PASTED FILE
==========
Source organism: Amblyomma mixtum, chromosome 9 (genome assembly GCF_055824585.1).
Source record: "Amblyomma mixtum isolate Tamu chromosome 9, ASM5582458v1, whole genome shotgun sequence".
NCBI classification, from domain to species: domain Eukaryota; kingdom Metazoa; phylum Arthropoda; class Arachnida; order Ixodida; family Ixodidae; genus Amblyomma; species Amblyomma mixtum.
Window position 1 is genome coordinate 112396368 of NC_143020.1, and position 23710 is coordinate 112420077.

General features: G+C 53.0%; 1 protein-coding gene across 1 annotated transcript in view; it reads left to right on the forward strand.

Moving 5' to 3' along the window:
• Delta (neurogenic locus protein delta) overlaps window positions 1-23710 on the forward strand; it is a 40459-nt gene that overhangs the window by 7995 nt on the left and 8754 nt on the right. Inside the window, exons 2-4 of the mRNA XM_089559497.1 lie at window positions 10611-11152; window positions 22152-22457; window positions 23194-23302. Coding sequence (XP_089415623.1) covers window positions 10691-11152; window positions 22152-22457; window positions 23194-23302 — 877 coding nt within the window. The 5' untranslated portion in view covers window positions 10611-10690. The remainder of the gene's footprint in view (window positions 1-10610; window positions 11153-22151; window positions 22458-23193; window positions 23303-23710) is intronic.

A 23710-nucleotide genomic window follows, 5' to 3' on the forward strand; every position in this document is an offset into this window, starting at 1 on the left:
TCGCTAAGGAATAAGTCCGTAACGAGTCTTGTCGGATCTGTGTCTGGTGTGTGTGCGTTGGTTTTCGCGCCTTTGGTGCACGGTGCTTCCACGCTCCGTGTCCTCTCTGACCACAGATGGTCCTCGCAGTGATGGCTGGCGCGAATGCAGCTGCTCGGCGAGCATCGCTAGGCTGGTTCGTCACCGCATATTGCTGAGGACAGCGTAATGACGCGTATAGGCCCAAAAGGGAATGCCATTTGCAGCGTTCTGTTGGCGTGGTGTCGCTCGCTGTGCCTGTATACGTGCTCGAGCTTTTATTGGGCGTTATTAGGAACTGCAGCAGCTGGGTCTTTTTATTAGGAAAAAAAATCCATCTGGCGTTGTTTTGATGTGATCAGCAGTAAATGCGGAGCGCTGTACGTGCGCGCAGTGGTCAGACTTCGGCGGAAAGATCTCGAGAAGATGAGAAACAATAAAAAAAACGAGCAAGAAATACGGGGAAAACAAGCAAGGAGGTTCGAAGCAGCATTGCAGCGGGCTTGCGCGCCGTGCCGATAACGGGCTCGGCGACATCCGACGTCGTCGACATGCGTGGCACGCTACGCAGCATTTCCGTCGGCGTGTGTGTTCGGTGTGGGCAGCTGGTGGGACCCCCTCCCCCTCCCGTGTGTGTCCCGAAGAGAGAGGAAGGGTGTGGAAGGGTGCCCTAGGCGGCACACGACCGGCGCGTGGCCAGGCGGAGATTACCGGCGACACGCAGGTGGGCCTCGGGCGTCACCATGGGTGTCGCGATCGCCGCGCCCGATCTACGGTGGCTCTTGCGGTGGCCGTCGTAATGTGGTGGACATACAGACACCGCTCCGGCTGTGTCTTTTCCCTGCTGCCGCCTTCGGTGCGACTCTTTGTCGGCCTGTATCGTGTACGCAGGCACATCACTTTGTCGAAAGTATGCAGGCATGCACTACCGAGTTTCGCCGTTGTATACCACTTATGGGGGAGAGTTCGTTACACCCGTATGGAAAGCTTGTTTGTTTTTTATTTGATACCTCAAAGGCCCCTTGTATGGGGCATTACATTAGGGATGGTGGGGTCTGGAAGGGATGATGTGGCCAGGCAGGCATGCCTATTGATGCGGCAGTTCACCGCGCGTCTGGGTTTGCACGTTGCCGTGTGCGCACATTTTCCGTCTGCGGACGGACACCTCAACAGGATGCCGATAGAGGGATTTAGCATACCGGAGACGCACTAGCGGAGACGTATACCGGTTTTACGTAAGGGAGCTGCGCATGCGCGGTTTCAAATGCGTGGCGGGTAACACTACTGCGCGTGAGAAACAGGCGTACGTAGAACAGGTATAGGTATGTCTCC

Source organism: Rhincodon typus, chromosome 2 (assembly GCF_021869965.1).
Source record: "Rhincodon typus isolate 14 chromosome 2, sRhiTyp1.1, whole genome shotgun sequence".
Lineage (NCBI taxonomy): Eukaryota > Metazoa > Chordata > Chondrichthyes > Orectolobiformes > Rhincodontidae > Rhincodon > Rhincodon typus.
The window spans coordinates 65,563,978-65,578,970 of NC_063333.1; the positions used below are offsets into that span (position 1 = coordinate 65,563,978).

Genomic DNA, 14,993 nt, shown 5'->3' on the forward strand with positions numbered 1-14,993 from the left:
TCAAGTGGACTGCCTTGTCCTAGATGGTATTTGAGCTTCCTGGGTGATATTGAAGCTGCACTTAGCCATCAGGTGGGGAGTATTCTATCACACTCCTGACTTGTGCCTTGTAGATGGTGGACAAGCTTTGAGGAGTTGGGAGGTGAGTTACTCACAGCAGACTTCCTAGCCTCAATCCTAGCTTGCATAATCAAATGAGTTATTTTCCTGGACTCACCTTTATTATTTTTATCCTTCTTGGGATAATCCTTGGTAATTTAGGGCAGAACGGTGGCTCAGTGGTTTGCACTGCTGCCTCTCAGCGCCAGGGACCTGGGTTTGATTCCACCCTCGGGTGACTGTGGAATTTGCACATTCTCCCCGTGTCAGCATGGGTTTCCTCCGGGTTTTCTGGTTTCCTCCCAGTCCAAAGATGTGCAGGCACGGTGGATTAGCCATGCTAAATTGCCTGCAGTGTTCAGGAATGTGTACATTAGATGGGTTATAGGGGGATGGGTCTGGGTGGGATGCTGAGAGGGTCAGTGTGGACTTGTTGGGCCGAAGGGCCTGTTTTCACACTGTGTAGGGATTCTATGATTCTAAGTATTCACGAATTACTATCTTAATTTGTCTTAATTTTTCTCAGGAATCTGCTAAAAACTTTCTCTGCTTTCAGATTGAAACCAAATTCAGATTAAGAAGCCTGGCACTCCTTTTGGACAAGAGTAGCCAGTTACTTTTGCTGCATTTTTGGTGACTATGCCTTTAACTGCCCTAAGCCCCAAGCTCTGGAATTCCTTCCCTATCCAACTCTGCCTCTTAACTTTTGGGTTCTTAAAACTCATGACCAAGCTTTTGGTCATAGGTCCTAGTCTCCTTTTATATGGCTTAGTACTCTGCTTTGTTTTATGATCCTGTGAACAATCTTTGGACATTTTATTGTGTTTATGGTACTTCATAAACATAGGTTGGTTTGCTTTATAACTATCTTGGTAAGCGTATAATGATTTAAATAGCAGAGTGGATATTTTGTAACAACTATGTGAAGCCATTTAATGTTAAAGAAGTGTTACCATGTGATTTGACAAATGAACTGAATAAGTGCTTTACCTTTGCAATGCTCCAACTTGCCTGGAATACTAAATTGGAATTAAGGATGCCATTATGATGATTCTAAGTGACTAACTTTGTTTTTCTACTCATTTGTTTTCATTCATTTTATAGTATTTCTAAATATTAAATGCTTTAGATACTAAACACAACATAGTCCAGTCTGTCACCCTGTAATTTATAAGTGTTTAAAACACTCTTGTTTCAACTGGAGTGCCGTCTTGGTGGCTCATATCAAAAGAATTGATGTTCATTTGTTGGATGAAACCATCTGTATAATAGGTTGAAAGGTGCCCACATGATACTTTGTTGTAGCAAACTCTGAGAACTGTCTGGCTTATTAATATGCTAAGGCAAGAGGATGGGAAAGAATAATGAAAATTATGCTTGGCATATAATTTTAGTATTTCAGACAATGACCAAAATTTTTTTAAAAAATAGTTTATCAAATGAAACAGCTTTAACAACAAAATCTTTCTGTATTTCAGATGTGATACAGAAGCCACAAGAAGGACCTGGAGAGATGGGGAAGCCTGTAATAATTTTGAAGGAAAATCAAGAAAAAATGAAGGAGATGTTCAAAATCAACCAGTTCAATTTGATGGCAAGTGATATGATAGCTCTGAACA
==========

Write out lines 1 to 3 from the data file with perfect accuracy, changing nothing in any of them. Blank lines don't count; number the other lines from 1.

Source organism: Amblyomma mixtum, chromosome 9 (genome assembly GCF_055824585.1).
Source record: "Amblyomma mixtum isolate Tamu chromosome 9, ASM5582458v1, whole genome shotgun sequence".
NCBI classification, from domain to species: domain Eukaryota; kingdom Metazoa; phylum Arthropoda; class Arachnida; order Ixodida; family Ixodidae; genus Amblyomma; species Amblyomma mixtum.